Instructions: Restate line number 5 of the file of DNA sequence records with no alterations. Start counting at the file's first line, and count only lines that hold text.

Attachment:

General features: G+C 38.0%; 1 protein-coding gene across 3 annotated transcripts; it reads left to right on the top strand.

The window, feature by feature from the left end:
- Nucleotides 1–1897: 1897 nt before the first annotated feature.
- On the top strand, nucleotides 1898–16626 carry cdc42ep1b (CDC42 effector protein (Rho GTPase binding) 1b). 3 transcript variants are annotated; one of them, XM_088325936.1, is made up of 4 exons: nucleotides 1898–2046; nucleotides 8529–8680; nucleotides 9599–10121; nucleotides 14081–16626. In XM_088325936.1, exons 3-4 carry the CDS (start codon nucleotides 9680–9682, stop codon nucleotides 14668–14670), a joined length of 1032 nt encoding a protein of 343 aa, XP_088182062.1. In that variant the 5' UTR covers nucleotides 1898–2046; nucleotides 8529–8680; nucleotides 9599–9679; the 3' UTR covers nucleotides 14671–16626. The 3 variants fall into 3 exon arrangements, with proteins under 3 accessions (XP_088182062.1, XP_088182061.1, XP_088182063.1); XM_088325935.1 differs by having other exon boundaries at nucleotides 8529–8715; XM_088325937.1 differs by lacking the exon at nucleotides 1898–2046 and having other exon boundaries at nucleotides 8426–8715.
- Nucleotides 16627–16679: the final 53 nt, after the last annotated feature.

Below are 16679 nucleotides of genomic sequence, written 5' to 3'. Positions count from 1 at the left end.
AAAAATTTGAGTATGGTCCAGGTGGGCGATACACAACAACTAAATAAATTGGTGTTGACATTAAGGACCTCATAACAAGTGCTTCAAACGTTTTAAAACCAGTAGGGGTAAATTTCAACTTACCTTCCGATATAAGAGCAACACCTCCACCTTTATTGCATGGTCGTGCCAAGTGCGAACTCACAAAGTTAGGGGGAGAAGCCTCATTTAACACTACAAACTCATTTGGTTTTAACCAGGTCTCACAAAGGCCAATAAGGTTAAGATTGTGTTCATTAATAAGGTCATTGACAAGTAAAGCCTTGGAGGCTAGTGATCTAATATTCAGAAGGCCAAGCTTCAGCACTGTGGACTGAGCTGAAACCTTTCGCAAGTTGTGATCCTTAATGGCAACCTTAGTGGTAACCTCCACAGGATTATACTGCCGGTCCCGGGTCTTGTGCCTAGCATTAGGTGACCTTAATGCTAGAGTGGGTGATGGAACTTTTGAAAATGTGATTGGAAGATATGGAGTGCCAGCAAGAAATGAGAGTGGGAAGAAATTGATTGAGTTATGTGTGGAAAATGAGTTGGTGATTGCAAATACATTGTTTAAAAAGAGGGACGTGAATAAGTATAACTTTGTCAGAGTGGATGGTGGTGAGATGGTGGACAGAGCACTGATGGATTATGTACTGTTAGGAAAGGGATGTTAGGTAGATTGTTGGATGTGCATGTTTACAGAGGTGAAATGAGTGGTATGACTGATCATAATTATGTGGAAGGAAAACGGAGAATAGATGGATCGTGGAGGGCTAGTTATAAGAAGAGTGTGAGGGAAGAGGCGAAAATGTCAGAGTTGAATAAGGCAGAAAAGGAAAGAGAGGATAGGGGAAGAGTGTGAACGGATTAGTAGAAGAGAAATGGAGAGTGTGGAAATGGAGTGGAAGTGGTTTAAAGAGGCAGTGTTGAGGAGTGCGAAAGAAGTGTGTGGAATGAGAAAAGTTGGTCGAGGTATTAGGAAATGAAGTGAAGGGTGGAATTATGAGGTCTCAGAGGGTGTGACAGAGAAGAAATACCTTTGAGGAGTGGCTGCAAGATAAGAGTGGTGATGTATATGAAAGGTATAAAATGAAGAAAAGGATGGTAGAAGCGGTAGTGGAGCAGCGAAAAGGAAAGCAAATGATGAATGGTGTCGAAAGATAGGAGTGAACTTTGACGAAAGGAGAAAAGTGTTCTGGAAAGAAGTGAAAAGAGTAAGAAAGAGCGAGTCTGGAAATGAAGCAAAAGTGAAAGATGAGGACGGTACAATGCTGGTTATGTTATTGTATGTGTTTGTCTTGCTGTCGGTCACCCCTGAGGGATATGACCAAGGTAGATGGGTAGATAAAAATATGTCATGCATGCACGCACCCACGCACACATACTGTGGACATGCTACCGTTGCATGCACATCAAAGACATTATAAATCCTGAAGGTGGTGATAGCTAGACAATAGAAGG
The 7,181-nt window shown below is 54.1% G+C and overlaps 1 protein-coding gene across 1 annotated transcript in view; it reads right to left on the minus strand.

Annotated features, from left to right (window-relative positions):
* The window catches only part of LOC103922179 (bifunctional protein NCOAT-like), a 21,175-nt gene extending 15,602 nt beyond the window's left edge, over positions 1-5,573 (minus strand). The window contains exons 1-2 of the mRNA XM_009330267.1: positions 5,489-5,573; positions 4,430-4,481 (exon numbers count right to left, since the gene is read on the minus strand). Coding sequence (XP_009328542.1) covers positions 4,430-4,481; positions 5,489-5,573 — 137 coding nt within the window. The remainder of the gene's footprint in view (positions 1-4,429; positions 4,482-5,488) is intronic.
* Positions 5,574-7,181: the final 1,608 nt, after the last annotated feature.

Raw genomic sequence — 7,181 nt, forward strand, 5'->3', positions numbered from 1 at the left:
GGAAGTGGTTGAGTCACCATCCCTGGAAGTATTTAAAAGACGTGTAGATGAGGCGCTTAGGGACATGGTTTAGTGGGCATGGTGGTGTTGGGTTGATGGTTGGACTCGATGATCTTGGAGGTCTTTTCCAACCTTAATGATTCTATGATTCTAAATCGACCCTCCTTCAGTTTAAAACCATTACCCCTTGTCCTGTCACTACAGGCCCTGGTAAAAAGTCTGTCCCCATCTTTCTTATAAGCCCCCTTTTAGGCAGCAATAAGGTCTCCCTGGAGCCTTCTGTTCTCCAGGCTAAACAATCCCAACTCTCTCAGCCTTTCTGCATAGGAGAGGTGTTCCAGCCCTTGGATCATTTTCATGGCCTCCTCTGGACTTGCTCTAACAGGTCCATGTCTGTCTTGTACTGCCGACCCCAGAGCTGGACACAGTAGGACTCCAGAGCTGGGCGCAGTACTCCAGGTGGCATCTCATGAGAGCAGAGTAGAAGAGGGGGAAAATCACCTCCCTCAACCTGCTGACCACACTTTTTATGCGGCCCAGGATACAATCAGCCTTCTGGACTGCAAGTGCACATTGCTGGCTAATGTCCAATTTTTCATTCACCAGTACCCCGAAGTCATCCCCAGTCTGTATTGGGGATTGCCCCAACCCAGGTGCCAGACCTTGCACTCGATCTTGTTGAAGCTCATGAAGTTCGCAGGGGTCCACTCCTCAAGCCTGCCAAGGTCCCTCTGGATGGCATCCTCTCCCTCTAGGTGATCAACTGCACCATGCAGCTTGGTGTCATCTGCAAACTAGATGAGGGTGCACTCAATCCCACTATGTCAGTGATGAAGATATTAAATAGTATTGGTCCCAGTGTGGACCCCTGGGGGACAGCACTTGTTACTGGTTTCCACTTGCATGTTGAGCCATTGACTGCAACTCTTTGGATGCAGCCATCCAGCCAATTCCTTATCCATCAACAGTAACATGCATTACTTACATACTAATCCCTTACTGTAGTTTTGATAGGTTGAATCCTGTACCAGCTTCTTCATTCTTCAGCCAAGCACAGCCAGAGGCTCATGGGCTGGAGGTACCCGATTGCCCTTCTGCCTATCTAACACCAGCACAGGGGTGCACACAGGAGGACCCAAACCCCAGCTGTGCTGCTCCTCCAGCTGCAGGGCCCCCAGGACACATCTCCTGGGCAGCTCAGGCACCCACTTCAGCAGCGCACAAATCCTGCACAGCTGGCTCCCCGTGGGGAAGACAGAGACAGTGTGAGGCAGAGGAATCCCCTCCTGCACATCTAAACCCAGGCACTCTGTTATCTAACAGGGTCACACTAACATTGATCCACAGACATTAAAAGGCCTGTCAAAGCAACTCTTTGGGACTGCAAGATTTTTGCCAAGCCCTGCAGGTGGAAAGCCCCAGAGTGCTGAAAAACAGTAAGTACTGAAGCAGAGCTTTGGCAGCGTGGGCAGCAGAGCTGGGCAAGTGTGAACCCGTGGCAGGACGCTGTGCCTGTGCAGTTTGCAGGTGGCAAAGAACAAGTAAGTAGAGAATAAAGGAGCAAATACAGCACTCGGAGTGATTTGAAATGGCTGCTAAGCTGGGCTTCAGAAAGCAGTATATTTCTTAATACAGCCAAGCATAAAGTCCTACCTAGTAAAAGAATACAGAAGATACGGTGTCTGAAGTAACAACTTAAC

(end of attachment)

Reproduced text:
- Nucleotides 16627–16679: the final 53 nt, after the last annotated feature.